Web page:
The opponents of Pebble, the giant copper and gold prospect in Southwest Alaska, have asked the federal Environmental Protection Agency to invoke its potent and rarely used power to block the potential mine.
But U.S. Rep. Don Young late last month filed legislation seeking to strip the EPA of that authority.
Six tribes in the Bristol Bay region want the EPA to prohibit or restrict the disposal of mining waste in either of the two major river drainages that the Pebble deposit straddles -- the Nushagak and Kvichak, both major salmon-producing rivers. They want the EPA to take action before the companies that own Pebble's mining claims apply for any development permits on their state mining claims.
It's the latest salvo in the multimillion-dollar war being waged over Pebble, which if built would be the state's largest mine.
On one side are sport and commercial fishermen, environmentalists and villagers worried about Pebble's potential impact on fisheries. On the other: proponents of the mine who argue Pebble can be developed safely and will supply hundreds of long-term jobs in a region where many villagers are struggling to find work.
Besides expensive ad campaigns for and against Pebble, the fight has involved efforts in Juneau and at the ballot box to tighten state mining rules and two Pebble-related lawsuits pending in state court.
The war may intensify as a mine inches closer to reality: Next year, the companies that have been exploring Pebble plan to begin applying for development permits, a process expected to take at least three years.
The six tribal councils -- in Nondalton, Koliganik, New Stuyahok, Ekwok, Dillingham and Levelok -- sent a letter in May to top officials in the federal Environmental Protection Agency, asking them to invoke Section 404(c) of the Clean Water Act in the Nushagak and Kvichak river drainages.
Several commercial fishing organizations in the region have since joined the tribe's request.
But their request wasn't widely known until late last month, when tribal officials discussed it in Dillingham with the EPA national chief, Lisa Jackson, who went there to gather tribal input on Pebble.
Young filed his bill two days after the Dillingham meeting. He didn't mention Pebble at all, instead he voiced disapproval of EPA's actions this year on a Conoco Phillips drilling project in the National Petroleum Reserve-Alaska. EPA did not invoke 404(c) on the Conoco project, but it did recommend that the Army Corps of Engineers reject the company's proposed 404 permit, and the Corps did so, leaving the Conoco project in limbo. Conoco officials said on Monday that they have discussed the matter with the congressional delegation, including Young.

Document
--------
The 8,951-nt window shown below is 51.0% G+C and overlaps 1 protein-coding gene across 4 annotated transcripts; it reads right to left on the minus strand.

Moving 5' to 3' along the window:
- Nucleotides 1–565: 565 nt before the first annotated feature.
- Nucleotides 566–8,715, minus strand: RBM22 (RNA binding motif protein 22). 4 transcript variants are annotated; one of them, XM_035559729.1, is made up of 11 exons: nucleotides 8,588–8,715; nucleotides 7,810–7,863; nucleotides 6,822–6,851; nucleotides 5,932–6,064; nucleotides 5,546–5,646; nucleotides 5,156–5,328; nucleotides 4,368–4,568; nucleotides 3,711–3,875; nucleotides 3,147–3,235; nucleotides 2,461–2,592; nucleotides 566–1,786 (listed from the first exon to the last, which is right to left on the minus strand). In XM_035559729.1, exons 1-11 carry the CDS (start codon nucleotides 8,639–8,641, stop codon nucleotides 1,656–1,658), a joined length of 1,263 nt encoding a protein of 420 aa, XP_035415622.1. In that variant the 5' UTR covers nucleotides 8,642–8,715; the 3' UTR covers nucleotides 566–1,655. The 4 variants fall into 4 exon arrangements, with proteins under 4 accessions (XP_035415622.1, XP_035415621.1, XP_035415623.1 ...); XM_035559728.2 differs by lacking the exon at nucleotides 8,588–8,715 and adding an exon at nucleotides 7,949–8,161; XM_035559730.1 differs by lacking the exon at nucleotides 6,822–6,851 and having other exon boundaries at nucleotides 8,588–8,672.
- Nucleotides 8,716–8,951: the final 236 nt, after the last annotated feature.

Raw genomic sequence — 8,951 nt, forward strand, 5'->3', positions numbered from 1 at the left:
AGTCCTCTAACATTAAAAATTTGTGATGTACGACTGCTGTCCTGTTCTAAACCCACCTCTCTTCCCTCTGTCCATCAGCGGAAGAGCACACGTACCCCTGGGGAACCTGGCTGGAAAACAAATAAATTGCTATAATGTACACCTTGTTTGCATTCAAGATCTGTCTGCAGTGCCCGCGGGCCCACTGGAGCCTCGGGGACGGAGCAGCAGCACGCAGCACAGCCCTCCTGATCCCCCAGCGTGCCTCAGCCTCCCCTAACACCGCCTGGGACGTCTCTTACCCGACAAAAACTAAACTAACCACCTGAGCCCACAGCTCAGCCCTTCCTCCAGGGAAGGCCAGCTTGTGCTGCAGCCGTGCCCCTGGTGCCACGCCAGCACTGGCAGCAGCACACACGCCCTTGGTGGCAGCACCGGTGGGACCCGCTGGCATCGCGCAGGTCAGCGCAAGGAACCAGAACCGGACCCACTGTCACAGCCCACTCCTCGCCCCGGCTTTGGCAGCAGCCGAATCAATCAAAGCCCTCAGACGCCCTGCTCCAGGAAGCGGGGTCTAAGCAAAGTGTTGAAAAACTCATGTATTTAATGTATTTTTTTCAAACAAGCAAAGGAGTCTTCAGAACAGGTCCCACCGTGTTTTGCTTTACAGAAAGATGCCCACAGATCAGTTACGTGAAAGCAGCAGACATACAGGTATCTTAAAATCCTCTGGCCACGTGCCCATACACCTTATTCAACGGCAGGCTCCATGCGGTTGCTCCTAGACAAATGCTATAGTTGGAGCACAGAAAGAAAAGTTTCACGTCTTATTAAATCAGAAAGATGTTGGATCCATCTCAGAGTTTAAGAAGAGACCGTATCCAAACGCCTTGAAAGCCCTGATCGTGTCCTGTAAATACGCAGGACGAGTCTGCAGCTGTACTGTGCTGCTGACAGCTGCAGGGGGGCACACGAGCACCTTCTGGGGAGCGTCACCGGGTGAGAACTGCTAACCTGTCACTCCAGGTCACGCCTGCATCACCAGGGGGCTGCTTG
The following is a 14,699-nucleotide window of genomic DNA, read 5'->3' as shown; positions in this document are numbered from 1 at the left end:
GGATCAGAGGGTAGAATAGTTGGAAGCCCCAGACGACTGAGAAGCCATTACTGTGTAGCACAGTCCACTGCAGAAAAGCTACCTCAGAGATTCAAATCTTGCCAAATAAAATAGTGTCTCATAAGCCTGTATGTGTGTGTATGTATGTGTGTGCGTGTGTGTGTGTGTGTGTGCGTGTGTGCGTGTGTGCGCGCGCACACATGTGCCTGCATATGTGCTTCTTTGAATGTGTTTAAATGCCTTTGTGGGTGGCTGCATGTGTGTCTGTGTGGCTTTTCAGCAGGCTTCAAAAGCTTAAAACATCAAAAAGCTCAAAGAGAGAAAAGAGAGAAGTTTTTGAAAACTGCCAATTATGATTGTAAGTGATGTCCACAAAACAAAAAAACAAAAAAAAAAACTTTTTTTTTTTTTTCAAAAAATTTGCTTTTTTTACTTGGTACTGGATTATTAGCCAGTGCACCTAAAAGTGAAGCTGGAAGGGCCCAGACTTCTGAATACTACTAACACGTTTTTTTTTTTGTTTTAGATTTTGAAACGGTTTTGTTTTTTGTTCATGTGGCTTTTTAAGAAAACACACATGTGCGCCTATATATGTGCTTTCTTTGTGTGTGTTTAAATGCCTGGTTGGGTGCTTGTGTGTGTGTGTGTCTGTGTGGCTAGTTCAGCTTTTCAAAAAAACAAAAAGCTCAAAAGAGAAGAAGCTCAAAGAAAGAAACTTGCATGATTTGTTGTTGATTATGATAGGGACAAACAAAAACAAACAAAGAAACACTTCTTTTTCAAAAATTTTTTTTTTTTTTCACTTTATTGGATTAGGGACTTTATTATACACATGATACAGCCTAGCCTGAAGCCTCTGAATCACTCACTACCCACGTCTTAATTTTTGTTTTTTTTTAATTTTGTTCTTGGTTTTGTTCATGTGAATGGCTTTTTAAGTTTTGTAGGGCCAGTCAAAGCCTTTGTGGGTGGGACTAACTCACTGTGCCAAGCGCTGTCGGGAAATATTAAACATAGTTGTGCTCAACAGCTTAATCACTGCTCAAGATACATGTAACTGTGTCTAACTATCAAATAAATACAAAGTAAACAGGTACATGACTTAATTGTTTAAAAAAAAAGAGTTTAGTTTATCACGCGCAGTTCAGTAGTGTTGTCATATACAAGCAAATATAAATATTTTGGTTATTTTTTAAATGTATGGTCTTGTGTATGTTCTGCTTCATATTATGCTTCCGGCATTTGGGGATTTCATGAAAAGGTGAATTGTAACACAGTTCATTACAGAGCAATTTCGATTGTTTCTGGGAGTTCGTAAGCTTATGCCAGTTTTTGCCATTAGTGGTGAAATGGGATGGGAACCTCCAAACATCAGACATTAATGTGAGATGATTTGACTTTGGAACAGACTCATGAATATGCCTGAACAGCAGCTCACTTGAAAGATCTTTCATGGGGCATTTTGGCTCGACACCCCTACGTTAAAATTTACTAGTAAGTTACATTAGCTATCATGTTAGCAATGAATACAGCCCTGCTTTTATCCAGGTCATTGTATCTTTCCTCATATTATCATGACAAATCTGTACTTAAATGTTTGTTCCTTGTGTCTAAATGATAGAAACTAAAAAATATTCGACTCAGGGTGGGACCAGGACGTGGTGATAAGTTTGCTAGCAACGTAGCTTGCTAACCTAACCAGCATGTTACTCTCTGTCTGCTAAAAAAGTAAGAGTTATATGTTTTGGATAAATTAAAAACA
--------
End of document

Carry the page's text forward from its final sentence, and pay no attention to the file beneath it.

Young spokeswoman Meredith Kenny did not return several phone calls to further clarify the matter.
When he filed the bill, Young said his intent was to streamline how the disposal of dredged material or fill into wetlands, streams or rivers is regulated. Developing a mine at Pebble will require this sort of disposal permit for its mine tailings, or waste rock, and other work.
Section 404(c) of the Clean Water Act empowers the EPA to prohibit the permits if it determines that disposing the dredged material will have an "unacceptable adverse effect" on fisheries, wildlife and drinking water.
When the EPA invokes this law, it seeks public comment and usually holds a public hearing. If it does invoke the law, it overrules the authority of the Corps of Engineers, which is in charge of such permits.
Young said when he filed the bill, "The EPA's involvement in such permitting is unnecessary, and must be removed."
EPA officials did not comment on Young's bill but said they plan to respond to the tribe's petition in "as timely a fashion as possible."
"Given the seriousness of the action, EPA wants to ensure that any steps taken are taken on a consideration of the best information and science possible," the EPA's regional mining coordinator, Patty McGrath, said in an e-mail.
A spokesman for Pebble Partnership, a joint venture of the two mining companies seeking to develop Pebble, said the partnership was not aware of the petition until last week and had not discussed it with Young.
The spokesman, Mike Heatwole, said he would not speculate on what it would mean for Pebble if EPA favors the tribe's petition.
The six tribes and the fishing groups reacted in anger last week to Young's bill, saying that it undermines EPA's authority to enforce clean-water laws.
"We want our country's top environmental experts (to) look into whether the Kvichak and Nushagak drainages are the right place for large-scale metallic sulfide mining that could permanently harm the world's largest wild sockeye salmon fishery," said Lindsey Bloom, a Bristol Bay commercial fisherman who also works with Trout Unlimited, a conservation group.
If the EPA decided to invoke its 404(c) authority over the Bristol Bay rivers, it would be only the second time it has done so in a Western state.
Since passage of the Clean Water Act in 1972, the EPA has used 404(c) to veto a Corps of Engineers fill or dredge permit about a dozen times. Most of the time, it was on the East Coast. Once the agency invoked it in Colorado.
It's even rarer for the agency to use 404(c) before a company has applied for a Corps of Engineers disposal permit. That has happened only once -- in Louisiana, during the Reagan administration, according to agency records.
McGrath said the EPA tries to exhaust all other options before invoking its 404(c) authority.
By ELIZABETH BLUEMINK